1R 1R2 1R5 1R8 2R2 2R7 3R3 3R9 4R7 5R6 6R8 8R2 10R 12R 15R 18R 22R 27R 33R 39R 47R 56R 68R 82R 100R 120R 150R 180R 220R 270R 330R 390R 470R 560R 680R 820R
This pattern continues right up to the top of the resistor values that are available. For more accurate resistors, there exists an E24 (5%), E96 (1%) and an E192 (0.5%) series. There is also an E6 series for 20% resistors. To see a list of all values in these series, see this appendix.
Another way to understand the choice of resistor values in a given series (based on tolerance of the resistors) is as follows: Say there is a 10K resistor (nominal value) of tolerance 10%, then the actual value can be anything between 9K and 11K (approximately). So specifying another resistor value within this range is nonsense. The next available value is actually 12K (nominal), since its actual value can spread from 11K to 13.5K (approx). The following nominal value is 15K (with actual stagger within 13.5K and 16.5K) and so on. Hence the values available in this series are 10K, 12K, 15K, 18K, 22K, 27K, 33K, 39K, 47K, 56K, 68K, 82K and 100K (which starts the next series).
68K (range (68K - 6K8) to (68K + 6K8) or between 61K to 75K)
82K (range (82K -8K2) to (82K + 8K2) or between 74K to 90K) etc.
The value and tolerance of a resistor is normally given by a sequence of coloured bands on the resistor body. Normally, there are four bands, three to give the value and one for the tolerance. Occasionally, a fifth and a sixth band may be added. When four bands are used, first two are digits, the third is a multiplier and the last is the tolerance. When five bands are used, first three are digits, the fourth is a multiplier and the fifth is the tolerance. The sixth band is included to give information about how the resistance changes according to temperature. These are generally found only in military equipment.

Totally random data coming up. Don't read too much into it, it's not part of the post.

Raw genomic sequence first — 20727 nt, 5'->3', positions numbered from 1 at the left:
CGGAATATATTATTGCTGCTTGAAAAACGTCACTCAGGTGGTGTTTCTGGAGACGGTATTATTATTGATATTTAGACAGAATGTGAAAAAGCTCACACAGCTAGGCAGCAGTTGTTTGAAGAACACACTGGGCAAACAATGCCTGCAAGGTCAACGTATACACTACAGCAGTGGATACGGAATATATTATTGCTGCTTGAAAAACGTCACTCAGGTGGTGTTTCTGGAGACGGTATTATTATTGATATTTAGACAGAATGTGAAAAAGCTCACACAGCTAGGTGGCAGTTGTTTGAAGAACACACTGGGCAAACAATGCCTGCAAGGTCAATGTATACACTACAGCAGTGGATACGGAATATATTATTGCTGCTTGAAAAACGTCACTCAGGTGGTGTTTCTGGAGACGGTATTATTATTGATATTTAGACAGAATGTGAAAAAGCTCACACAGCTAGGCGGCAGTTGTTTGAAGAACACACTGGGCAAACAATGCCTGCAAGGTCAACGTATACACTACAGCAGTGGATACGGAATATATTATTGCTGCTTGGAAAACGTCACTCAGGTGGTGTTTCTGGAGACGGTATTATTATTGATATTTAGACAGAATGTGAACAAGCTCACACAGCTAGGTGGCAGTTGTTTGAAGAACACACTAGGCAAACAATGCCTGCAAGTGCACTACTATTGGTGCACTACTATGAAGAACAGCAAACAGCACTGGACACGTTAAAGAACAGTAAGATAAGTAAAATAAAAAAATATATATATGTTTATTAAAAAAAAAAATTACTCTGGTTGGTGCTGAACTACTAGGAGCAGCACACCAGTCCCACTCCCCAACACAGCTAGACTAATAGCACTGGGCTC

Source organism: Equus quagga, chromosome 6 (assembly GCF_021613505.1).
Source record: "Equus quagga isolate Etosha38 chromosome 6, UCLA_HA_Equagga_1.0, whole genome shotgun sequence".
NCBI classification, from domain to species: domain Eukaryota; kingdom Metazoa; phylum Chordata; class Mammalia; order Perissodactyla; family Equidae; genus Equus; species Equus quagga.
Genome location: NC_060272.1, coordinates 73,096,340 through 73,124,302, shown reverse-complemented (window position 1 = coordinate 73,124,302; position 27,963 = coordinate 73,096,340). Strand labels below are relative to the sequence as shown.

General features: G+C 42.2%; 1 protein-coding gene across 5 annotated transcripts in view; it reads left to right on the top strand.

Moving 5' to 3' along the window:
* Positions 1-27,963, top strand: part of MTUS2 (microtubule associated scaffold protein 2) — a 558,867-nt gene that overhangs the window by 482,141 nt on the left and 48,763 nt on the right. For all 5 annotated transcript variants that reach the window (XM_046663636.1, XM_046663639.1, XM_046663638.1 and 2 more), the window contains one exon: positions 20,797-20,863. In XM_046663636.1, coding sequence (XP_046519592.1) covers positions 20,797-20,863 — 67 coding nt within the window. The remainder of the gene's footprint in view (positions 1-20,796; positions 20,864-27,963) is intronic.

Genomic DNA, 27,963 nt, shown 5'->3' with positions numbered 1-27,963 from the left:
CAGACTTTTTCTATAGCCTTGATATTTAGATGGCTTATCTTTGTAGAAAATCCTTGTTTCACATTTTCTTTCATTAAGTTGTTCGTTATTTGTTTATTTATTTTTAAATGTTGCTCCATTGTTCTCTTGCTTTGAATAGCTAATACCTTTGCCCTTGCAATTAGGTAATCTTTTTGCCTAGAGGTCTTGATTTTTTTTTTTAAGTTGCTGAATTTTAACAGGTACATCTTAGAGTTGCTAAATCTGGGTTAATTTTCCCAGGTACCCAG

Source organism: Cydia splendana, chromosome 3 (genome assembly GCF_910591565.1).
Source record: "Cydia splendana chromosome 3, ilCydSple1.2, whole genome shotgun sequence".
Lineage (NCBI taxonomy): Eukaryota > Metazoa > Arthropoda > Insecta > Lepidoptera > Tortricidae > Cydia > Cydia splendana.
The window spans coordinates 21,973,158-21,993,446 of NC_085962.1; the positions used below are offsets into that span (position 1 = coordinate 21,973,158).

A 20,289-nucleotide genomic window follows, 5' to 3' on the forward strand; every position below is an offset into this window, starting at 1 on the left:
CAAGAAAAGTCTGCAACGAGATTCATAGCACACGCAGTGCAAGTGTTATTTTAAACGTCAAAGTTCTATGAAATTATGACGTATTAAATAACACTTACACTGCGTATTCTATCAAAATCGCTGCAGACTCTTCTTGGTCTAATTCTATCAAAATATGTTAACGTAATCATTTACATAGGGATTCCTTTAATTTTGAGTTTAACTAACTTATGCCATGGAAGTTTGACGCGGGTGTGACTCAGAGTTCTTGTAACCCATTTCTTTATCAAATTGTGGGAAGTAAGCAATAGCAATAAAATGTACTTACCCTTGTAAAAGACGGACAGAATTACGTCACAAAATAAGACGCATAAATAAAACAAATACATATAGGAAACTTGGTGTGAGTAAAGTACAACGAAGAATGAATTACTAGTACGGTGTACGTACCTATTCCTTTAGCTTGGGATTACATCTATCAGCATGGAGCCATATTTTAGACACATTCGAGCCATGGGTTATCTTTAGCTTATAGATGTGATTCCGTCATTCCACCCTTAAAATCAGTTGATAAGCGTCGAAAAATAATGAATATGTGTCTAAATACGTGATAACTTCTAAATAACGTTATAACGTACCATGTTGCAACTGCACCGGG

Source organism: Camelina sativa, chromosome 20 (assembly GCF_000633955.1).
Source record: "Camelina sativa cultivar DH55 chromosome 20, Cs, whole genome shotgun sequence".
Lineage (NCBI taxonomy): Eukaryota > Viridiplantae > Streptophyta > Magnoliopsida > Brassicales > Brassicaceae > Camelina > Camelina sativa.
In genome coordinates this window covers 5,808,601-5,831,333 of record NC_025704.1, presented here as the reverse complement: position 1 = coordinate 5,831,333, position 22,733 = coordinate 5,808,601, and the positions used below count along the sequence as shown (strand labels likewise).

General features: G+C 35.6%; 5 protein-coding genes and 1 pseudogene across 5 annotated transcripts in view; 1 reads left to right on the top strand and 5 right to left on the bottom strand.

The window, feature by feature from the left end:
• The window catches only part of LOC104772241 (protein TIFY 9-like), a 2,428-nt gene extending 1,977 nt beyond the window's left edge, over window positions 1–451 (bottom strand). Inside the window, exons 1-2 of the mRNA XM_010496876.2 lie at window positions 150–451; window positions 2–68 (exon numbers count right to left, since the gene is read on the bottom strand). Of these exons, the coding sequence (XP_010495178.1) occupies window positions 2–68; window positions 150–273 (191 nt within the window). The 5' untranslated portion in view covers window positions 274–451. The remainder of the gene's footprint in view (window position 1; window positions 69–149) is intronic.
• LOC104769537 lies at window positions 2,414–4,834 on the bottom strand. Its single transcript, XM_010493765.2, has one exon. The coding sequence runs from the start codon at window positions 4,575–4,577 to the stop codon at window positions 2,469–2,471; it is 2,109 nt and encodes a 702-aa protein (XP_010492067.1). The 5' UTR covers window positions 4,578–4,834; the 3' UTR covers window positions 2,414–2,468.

|Multiplier||Tolerance||Temp. Coefficient (ppm/K)|
Mnemonics exist for remembering the order of the colours. A common one is:
- Black Bears Robbed Our Yummy Goodies, Beating Various Gray Wolves. Get Some Now.
There is usually a small gap between each value band and a wider gap between the three (or four) value bands and the tolerance (and temp. coefficient) bands. These are read last in the code. No resistor colour code ever starts with gold or silver.
The image on the right shows a resistor with a 4-Band colour code.
- The first band is red, so the value starts 2.
- The second band is violets, so the next digit is 7, giving 27.
- The multiplier band is green, so the value is multiplied by 105, giving 2,700,000.
- The tolerance band is gold, so the tolerance is ±5%.
The value of the resistor is therefore 2M7, with a tolerance of 5%.
For an online calculator for resistors with 4, 5, or 6 bands, see .
Besides resistance, the resistors available in the market also vary according to the power they can dissipate. In general terms, the greater the power dissipation, the larger the resistor. Thus size can be taken as a rough measure of power dissipation. On the photography to the right there is a visual comparison of resistors rated at various power dissipations.